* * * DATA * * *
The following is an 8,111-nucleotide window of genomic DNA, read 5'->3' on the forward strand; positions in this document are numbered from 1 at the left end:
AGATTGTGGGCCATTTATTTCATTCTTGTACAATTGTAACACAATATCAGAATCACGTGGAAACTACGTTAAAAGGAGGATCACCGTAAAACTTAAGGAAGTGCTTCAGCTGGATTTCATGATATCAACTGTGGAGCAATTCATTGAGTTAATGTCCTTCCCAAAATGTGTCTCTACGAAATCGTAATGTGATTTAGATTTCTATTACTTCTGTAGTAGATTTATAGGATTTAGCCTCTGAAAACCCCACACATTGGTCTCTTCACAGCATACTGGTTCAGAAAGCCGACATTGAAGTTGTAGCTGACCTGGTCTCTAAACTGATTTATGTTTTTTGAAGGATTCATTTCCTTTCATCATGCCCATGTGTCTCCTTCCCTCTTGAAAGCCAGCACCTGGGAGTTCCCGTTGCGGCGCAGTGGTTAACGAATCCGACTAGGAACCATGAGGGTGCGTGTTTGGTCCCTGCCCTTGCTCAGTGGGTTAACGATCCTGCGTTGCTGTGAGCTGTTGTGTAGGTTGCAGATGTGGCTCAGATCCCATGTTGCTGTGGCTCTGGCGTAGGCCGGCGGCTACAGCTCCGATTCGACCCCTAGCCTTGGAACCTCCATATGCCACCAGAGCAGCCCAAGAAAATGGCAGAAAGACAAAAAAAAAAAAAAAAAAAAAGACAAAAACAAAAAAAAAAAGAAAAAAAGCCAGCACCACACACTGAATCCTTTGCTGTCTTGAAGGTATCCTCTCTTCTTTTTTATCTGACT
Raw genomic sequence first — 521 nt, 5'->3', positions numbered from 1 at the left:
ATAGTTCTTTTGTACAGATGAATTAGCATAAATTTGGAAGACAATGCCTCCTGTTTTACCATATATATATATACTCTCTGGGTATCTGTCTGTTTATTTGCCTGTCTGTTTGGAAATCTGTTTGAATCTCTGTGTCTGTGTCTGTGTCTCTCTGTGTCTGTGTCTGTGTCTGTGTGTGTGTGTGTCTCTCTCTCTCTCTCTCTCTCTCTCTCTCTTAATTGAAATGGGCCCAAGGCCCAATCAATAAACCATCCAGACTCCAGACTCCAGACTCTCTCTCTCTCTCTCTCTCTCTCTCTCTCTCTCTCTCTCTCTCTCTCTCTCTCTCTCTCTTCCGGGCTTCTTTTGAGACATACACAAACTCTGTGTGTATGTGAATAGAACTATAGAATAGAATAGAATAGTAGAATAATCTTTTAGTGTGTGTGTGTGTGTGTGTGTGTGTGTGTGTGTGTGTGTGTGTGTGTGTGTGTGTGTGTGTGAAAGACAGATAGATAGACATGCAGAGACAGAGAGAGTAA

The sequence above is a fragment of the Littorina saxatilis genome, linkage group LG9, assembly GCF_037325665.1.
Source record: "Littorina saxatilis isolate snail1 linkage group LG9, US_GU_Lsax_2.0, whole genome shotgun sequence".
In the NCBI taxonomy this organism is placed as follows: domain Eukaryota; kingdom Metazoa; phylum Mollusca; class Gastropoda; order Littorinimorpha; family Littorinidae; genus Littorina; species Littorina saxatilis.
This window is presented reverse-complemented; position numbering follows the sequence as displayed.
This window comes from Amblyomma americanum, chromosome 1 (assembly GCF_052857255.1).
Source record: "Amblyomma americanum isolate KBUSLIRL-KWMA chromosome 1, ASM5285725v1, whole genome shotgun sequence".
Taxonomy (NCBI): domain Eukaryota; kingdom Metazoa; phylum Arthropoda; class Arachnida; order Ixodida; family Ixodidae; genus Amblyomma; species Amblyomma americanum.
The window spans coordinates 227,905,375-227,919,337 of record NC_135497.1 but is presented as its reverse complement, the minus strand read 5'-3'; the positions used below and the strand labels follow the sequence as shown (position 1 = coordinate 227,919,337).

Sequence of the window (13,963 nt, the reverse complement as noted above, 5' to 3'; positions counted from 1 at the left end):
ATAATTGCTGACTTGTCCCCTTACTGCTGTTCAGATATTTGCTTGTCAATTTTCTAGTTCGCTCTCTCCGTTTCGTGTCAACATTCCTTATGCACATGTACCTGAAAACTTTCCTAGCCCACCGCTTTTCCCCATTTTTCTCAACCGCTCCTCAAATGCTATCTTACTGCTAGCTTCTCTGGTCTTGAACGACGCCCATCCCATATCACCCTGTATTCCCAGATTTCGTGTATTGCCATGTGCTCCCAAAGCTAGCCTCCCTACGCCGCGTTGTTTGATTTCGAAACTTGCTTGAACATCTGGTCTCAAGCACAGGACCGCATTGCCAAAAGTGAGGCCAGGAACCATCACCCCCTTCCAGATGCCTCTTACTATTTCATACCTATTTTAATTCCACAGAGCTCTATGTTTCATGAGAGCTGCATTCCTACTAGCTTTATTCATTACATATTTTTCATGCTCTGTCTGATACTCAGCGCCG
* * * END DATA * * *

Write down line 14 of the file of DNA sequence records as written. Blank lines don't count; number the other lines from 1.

ATAATTGCTGACTTGTCCCCTTACTGCTGTTCAGATATTTGCTTGTCAATTTTCTAGTTCGCTCTCTCCGTTTCGTGTCAACATTCCTTATGCACATGTACCTGAAAACTTTCCTAGCCCACCGCTTTTCCCCATTTTTCTCAACCGCTCCTCAAATGCTATCTTACTGCTAGCTTCTCTGGTCTTGAACGACGCCCATCCCATATCACCCTGTATTCCCAGATTTCGTGTATTGCCATGTGCTCCCAAAGCTAGCCTCCCTACGCCGCGTTGTTTGATTTCGAAACTTGCTTGAACATCTGGTCTCAAGCACAGGACCGCATTGCCAAAAGTGAGGCCAGGAACCATCACCCCCTTCCAGATGCCTCTTACTATTTCATACCTATTTTAATTCCACAGAGCTCTATGTTTCATGAGAGCTGCATTCCTACTAGCTTTATTCATTACATATTTTTCATGCTCTGTCTGATACTCAGCGCCG